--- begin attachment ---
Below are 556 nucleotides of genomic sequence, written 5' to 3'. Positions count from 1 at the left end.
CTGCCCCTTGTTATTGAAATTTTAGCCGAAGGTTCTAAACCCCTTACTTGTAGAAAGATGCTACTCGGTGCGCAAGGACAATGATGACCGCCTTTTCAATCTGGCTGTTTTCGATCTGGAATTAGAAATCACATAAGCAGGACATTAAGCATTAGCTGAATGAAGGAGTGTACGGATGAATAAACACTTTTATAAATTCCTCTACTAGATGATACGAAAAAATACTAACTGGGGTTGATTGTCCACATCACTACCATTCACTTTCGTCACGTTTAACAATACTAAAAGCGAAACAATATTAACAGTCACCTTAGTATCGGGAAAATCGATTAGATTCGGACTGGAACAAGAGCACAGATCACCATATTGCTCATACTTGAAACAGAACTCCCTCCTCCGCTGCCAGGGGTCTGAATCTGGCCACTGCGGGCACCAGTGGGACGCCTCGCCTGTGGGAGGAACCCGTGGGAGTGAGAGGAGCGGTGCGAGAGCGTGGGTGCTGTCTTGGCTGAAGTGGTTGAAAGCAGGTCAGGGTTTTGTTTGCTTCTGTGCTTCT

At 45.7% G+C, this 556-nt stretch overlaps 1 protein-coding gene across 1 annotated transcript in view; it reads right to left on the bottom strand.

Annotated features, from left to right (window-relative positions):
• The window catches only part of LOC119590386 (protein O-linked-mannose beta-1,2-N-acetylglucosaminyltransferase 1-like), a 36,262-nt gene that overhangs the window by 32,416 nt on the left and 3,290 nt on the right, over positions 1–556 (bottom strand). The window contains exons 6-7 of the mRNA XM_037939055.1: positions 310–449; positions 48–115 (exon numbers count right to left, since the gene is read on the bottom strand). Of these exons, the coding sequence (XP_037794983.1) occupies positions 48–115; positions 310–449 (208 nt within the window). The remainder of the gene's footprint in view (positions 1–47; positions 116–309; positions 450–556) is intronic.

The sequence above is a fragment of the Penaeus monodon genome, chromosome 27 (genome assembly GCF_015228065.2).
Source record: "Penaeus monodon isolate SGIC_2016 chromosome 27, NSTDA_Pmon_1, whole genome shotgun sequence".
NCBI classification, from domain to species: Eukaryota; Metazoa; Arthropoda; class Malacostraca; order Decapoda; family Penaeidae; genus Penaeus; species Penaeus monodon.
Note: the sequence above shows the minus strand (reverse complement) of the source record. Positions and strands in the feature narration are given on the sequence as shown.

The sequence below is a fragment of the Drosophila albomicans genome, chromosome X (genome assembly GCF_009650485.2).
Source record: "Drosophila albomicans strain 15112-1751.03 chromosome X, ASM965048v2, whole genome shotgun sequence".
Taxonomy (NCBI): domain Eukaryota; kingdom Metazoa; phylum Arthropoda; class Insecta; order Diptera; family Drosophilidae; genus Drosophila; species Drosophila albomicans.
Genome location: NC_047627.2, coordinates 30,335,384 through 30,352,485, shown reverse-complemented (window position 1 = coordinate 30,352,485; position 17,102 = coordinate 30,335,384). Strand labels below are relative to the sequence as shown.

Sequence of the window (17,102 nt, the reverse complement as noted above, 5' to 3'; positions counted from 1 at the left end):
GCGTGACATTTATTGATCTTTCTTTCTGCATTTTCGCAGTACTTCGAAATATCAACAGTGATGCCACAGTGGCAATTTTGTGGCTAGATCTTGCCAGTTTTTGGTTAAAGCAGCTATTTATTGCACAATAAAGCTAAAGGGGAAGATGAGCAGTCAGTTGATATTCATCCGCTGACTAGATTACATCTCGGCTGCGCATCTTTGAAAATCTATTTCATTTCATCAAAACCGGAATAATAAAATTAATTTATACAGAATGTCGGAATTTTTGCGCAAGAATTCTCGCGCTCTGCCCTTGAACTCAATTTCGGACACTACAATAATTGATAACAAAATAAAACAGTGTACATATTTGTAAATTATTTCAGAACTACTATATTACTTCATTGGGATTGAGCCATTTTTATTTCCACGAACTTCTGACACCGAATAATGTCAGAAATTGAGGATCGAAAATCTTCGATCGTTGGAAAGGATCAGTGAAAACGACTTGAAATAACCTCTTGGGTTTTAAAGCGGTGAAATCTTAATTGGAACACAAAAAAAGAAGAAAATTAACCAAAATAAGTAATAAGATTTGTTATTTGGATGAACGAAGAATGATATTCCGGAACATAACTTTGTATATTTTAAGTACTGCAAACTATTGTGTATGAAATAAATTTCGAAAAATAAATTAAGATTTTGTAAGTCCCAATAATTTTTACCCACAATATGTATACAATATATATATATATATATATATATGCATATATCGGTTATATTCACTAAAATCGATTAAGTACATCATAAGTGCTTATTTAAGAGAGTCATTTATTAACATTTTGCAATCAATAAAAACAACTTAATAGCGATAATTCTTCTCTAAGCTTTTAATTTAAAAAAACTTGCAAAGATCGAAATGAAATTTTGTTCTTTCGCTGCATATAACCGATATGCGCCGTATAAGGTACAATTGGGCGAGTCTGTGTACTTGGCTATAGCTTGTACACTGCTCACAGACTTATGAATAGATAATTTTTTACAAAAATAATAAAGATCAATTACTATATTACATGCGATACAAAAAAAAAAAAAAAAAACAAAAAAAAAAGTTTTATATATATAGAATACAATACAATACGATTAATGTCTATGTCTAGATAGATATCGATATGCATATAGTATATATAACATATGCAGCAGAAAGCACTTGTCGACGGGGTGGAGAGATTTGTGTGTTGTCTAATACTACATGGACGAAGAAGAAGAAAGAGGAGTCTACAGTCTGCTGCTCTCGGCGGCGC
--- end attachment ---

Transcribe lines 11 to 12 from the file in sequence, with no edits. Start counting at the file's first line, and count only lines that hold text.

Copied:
Source record: "Drosophila albomicans strain 15112-1751.03 chromosome X, ASM965048v2, whole genome shotgun sequence".
Taxonomy (NCBI): domain Eukaryota; kingdom Metazoa; phylum Arthropoda; class Insecta; order Diptera; family Drosophilidae; genus Drosophila; species Drosophila albomicans.